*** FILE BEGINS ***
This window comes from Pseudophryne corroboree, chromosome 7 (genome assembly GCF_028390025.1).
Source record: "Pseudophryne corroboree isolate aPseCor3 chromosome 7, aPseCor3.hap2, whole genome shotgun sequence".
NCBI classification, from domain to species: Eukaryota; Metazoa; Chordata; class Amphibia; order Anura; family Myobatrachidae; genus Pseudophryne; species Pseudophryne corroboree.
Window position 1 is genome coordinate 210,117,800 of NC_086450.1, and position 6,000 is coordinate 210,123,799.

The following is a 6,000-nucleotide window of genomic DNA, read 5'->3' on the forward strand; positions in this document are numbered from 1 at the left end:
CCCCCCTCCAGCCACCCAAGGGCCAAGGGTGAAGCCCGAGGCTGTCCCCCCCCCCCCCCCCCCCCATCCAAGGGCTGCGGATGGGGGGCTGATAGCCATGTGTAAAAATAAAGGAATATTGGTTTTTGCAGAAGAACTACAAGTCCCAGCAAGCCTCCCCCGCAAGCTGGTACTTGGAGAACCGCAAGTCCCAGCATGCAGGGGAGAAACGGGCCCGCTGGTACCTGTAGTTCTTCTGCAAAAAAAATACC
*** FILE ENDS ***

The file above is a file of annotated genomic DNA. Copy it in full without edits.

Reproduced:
This window comes from Pseudophryne corroboree, chromosome 7 (genome assembly GCF_028390025.1).
Source record: "Pseudophryne corroboree isolate aPseCor3 chromosome 7, aPseCor3.hap2, whole genome shotgun sequence".
NCBI classification, from domain to species: Eukaryota; Metazoa; Chordata; class Amphibia; order Anura; family Myobatrachidae; genus Pseudophryne; species Pseudophryne corroboree.
Window position 1 is genome coordinate 210,117,800 of NC_086450.1, and position 6,000 is coordinate 210,123,799.

The following is a 6,000-nucleotide window of genomic DNA, read 5'->3' on the forward strand; positions in this document are numbered from 1 at the left end:
CCCCCCTCCAGCCACCCAAGGGCCAAGGGTGAAGCCCGAGGCTGTCCCCCCCCCCCCCCCCCCCCATCCAAGGGCTGCGGATGGGGGGCTGATAGCCATGTGTAAAAATAAAGGAATATTGGTTTTTGCAGAAGAACTACAAGTCCCAGCAAGCCTCCCCCGCAAGCTGGTACTTGGAGAACCGCAAGTCCCAGCATGCAGGGGAGAAACGGGCCCGCTGGTACCTGTAGTTCTTCTGCAAAAAAAATACC